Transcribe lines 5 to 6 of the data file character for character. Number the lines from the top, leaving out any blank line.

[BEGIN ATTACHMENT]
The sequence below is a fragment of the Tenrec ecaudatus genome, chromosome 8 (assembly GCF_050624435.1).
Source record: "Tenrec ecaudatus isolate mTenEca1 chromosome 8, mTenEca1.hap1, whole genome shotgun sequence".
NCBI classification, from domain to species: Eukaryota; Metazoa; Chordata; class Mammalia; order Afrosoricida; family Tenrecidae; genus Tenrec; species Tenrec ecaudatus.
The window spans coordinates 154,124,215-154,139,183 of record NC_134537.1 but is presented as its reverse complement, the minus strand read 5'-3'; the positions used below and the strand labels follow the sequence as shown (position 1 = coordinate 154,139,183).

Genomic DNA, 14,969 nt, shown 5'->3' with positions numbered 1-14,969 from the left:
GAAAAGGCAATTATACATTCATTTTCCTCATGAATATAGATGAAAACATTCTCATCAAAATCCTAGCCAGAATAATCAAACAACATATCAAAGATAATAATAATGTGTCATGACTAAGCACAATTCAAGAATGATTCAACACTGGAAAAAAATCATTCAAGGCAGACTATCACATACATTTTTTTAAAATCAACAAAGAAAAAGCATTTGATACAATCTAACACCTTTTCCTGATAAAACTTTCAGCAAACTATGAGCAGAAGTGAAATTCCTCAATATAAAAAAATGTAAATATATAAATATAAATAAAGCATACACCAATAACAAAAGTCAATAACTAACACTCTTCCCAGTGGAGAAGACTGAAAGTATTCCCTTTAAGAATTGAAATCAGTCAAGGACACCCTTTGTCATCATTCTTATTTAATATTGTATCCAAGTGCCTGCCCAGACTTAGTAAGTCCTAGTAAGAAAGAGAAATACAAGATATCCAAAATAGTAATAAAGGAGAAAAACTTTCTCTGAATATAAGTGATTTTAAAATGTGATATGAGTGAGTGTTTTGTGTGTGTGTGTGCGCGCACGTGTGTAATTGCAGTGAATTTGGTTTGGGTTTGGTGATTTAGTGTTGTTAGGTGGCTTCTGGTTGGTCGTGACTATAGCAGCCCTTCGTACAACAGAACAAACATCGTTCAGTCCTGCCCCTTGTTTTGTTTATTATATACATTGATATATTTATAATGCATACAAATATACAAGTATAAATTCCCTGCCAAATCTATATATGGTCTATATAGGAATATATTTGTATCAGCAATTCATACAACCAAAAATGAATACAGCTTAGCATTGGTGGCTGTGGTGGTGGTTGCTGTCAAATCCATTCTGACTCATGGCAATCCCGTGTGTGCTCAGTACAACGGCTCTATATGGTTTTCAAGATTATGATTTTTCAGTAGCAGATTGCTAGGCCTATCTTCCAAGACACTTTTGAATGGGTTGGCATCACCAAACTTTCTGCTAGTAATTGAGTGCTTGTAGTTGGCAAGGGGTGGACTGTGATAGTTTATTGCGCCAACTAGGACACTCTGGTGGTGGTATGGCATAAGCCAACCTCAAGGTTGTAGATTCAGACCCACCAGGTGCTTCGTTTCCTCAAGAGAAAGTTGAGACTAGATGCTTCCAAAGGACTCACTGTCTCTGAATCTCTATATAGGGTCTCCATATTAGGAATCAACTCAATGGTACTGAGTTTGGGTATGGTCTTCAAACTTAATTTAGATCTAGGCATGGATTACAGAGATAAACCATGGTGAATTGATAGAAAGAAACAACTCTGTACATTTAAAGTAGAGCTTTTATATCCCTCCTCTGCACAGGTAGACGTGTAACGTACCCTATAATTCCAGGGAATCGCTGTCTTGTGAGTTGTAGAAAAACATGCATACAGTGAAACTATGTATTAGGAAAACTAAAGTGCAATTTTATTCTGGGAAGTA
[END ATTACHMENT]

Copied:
Genomic DNA, 14,969 nt, shown 5'->3' with positions numbered 1-14,969 from the left:
GAAAAGGCAATTATACATTCATTTTCCTCATGAATATAGATGAAAACATTCTCATCAAAATCCTAGCCAGAATAATCAAACAACATATCAAAGATAATAATAATGTGTCATGACTAAGCACAATTCAAGAATGATTCAACACTGGAAAAAAATCATTCAAGGCAGACTATCACATACATTTTTTTAAAATCAACAAAGAAAAAGCATTTGATACAATCTAACACCTTTTCCTGATAAAACTTTCAGCAAACTATGAGCAGAAGTGAAATTCCTCAATATAAAAAAATGTAAATATATAAATATAAATAAAGCATACACCAATAACAAAAGTCAATAACTAACACTCTTCCCAGTGGAGAAGACTGAAAGTATTCCCTTTAAGAATTGAAATCAGTCAAGGACACCCTTTGTCATCATTCTTATTTAATATTGTATCCAAGTGCCTGCCCAGACTTAGTAAGTCCTAGTAAGAAAGAGAAATACAAGATATCCAAAATAGTAATAAAGGAGAAAAACTTTCTCTGAATATAAGTGATTTTAAAATGTGATATGAGTGAGTGTTTTGTGTGTGTGTGTGCGCGCACGTGTGTAATTGCAGTGAATTTGGTTTGGGTTTGGTGATTTAGTGTTGTTAGGTGGCTTCTGGTTGGTCGTGACTATAGCAGCCCTTCGTACAACAGAACAAACATCGTTCAGTCCTGCCCCTTGTTTTGTTTATTATATACATTGATATATTTATAATGCATACAAATATACAAGTATAAATTCCCTGCCAAATCTATATATGGTCTATATAGGAATATATTTGTATCAGCAATTCATACAACCAAAAATGAATACAGCTTAGCATTGGTGGCTGTGGTGGTGGTTGCTGTCAAATCCATTCTGACTCATGGCAATCCCGTGTGTGCTCAGTACAACGGCTCTATATGGTTTTCAAGATTATGATTTTTCAGTAGCAGATTGCTAGGCCTATCTTCCAAGACACTTTTGAATGGGTTGGCATCACCAAACTTTCTGCTAGTAATTGAGTGCTTGTAGTTGGCAAGGGGTGGACTGTGATAGTTTATTGCGCCAACTAGGACACTCTGGTGGTGGTATGGCATAAGCCAACCTCAAGGTTGTAGATTCAGACCCACCAGGTGCTTCGTTTCCTCAAGAGAAAGTTGAGACTAGATGCTTCCAAAGGACTCACTGTCTCTGAATCTCTATATAGGGTCTCCATATTAGGAATCAACTCAATGGTACTGAGTTTGGGTATGGTCTTCAAACTTAATTTAGATCTAGGCATGGATTACAGAGATAAACCATGGTGAATTGATAGAAAGAAACAACTCTGTACATTTAAAGTAGAGCTTTTATATCCCTCCTCTGCACAGGTAGACGTGTAACGTACCCTATAATTCCAGGGAATCGCTGTCTTGTGAGTTGTAGAAAAACATGCATACAGTGAAACTATGTATTAGGAAAACTAAAGTGCAATTTTATTCTGGGAAGTA